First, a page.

Category: Archive

Down to business

February 16, 2011

By Staff Reporter

By Anne Cadwallader

BELFAST — Dec. 13 has been set as the date for the first meeting, in Armagh, of the All-Ireland Ministerial Conference, where ministers from both sides of the border will debate matters of common concern.

Sinn Féin sees the conference as the engine toward a united Ireland, while the unionists insist its agenda will be subject to the Assembly at Stormont.

Meanwhile, last Sunday, the IRA confirmed that its representative on disarming has met the chairman of the International Body on Decommissioning. In a statement, the IRA did not name its go-between or say where or when the talks took place. It did say, however, that there would be further discussions with the decommissioning body.

Although a British newspaper reported the IRA’s interlocutor is republican prisoner Pádraig Wilson, an official prisons source said Wilson was still in jail and had not been out since last Thursday, when the IRA was obliged to appoint its representative.

Trimble said that the IRA move marked the beginning of a process, which, he hoped, would end in decommissioning. Trimble said that he hoped the loyalist paramilitaries in the UDA-UFF would follow suit and appoint an interlocutor to the decommissioning body.

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The move follows reports that the British government is planning to downgrade its military installations in the North dramatically, although no official announcement has been made.

Northern Secretary Peter Mandelson has invited public submissions on the scale-down of Britain’s military presence, but stressed "any change will, of course, depend on genuine cessations of violence and continued progress in the political process."

Meanwhile, the chairman of the Independent International Commission on Disarmament, Canadian Gen. John de Chastelain, has dismissed reports that weapons could be sealed in bunkers and left to rust. "Our mandate calls for us to destroy the arms that we receive, or that the arms be destroyed by the paramilitaries themselves, with verification provided by us," he said.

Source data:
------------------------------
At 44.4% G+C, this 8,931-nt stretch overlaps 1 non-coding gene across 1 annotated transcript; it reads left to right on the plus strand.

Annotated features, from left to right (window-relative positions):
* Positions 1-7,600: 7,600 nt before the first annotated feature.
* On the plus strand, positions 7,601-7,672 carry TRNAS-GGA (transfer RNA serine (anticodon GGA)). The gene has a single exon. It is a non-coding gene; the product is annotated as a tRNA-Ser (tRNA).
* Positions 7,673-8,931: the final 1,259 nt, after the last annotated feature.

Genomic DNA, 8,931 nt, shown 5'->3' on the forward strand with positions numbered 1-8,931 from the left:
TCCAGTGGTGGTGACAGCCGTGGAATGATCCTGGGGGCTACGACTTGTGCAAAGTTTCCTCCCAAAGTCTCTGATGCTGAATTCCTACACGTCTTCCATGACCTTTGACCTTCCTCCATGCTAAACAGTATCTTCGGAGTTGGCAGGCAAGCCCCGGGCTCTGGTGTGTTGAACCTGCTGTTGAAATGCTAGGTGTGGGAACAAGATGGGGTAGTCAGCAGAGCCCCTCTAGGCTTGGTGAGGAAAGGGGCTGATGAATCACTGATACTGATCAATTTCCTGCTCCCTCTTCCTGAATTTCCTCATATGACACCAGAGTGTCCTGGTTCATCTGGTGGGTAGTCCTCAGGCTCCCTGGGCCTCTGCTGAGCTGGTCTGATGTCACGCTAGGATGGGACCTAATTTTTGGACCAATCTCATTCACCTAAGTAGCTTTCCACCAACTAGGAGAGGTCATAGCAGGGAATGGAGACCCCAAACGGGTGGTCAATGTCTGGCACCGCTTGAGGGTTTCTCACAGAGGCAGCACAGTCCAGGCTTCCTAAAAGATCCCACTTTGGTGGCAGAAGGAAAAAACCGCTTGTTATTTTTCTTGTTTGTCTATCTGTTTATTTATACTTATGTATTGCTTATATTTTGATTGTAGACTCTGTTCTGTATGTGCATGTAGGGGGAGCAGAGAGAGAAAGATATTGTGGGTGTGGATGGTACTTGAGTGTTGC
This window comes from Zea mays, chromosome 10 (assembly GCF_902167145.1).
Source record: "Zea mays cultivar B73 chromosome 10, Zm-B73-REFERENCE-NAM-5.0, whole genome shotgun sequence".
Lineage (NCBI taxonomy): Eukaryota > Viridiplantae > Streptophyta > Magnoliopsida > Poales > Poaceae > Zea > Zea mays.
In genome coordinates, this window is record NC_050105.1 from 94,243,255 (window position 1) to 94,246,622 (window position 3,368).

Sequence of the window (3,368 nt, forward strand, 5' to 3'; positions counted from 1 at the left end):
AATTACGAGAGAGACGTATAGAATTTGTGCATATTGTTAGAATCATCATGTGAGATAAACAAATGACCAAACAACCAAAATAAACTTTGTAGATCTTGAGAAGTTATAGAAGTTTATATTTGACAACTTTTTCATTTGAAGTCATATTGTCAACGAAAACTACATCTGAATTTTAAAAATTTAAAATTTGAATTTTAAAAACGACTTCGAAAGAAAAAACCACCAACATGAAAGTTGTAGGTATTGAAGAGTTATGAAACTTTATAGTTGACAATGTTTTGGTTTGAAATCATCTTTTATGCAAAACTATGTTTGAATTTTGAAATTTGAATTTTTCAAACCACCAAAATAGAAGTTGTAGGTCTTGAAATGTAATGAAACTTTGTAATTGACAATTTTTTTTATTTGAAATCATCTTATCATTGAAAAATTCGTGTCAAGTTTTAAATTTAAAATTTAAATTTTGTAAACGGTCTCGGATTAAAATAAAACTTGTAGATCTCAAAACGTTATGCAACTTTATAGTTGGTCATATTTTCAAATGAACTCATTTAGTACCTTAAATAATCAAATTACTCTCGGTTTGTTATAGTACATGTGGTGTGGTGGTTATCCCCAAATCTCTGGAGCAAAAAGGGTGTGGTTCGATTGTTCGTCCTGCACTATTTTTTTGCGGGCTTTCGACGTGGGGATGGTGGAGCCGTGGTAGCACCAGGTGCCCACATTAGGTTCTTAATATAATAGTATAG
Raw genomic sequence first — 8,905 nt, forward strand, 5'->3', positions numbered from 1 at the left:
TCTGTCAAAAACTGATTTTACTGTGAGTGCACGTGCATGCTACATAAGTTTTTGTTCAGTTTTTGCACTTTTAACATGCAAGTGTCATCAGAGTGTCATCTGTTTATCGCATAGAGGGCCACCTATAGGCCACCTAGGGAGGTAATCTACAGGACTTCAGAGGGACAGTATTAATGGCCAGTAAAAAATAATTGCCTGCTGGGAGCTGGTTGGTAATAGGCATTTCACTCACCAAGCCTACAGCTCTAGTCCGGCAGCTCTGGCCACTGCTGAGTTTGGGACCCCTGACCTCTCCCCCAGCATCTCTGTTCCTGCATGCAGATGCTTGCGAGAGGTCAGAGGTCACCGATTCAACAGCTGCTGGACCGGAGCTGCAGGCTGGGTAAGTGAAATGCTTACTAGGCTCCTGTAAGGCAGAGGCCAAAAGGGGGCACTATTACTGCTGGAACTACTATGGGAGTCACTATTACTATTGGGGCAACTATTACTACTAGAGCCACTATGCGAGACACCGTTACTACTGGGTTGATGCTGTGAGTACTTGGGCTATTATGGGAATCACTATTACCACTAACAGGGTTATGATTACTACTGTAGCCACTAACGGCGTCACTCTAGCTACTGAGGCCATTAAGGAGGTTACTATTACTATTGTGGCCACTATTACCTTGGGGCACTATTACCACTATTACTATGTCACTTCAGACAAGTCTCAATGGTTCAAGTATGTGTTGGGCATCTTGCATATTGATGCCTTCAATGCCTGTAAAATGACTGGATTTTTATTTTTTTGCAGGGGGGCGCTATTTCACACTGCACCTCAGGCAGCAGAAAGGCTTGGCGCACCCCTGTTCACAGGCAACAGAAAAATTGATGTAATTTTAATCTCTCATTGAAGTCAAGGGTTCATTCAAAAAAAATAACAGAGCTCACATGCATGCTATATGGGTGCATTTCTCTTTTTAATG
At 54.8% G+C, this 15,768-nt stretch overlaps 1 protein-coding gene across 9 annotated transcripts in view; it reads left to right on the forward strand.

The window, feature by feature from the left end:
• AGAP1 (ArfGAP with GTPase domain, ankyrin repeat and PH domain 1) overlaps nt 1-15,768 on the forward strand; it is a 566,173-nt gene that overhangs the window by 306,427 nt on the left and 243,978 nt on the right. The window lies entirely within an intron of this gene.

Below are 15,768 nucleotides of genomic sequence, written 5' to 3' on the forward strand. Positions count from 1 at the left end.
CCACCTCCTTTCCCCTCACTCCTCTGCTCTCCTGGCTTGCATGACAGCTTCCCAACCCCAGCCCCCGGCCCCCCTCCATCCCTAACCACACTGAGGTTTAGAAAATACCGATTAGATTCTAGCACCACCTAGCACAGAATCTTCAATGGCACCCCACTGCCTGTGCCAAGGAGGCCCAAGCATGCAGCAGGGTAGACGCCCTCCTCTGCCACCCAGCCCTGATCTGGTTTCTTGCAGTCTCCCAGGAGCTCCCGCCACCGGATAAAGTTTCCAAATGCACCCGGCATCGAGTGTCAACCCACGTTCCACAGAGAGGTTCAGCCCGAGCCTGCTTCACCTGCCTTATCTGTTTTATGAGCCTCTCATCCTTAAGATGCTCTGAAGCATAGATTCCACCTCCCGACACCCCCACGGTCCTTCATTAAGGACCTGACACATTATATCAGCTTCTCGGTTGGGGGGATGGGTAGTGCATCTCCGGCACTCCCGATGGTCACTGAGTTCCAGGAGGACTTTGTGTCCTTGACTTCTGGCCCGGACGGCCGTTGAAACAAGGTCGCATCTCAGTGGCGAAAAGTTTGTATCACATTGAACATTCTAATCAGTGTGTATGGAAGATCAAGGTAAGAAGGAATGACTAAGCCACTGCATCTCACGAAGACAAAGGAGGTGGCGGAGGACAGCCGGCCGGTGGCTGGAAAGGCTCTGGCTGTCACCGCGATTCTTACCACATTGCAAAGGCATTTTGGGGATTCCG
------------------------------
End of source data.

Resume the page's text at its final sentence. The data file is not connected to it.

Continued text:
"For us to be able to verify that something has been destroyed, we have to know what it was before and how much it was. We would want to know that what we are destroying is a working arm, so that we can accurately account for what it is."

Business of governing

Sinn Féin’s new ministers, Bairbre de Brun and Martin McGuinness, are set to meet their counterparts in Dublin, education minister Micheal Martin and health minister Brian Cowen.

McGuinness, now Northern Ireland’s minister for education, has pledged to treat all children, unionist or nationalist, equally. "When I look at children, I don’t look for a unionist child, a loyalist child, a republican child, or a nationalist child," he said, "I see our children. We have a responsibility to them."

At midnight last Wednesday, British ministers ceased to have control over large swathes of governmental policy, excepting security, the courts, policing and defense.

Two ministers who had been administering power in Belfast on behalf of the British parliament, Lord Alfred Dubbs and John McFall, resigned almost immediately as their jobs became non-existent.

The devolution process ended in a vote in the House of Commons late on Tuesday night. Mandelson, said that the North stood on the threshold of a "new stability, new prosperity and new hope."

The Northern Ireland Act 1998 was overwhelmingly approved by 318 votes to 10 in the House of Commons. The House of Lords approved the order enabling the transfer of powers without a vote.

First Minister and Ulster Unionist Party Leader David Trimble welcomed the ending of direct rule. "We should never have had the debasement of democracy that direct rule was, we are ending that tonight," he said.

On Thursday, the 10 new Northern ministers sat around a table at Stormont to begin hammering out a program for government. The two missing were Democrat Unionist Party men Peter Robinson and Nigel Dodds.

They held a press conference at Stormont instead, accusing fellow unionists in the UUP of betraying their election promises by going into government with the "unrepentant terrorists" of Sinn Féin without prior IRA decommissioning.

On the same day, Thursday, at a ceremony in Dublin, the Anglo Irish Agreement of 1985 was superseded by a new British-Irish Treaty, rooted in the terms of the Good Friday agreement, setting up an Intergovernmental Conference.

As soon as that was signed, Taoiseach Bertie Ahern, sitting in a Cabinet meeting in Dublin, signed the document replacing Articles 2 and 3 of the Irish Constitution of 1937 with aspirational commitment to uniting all the people of Ireland by consent.

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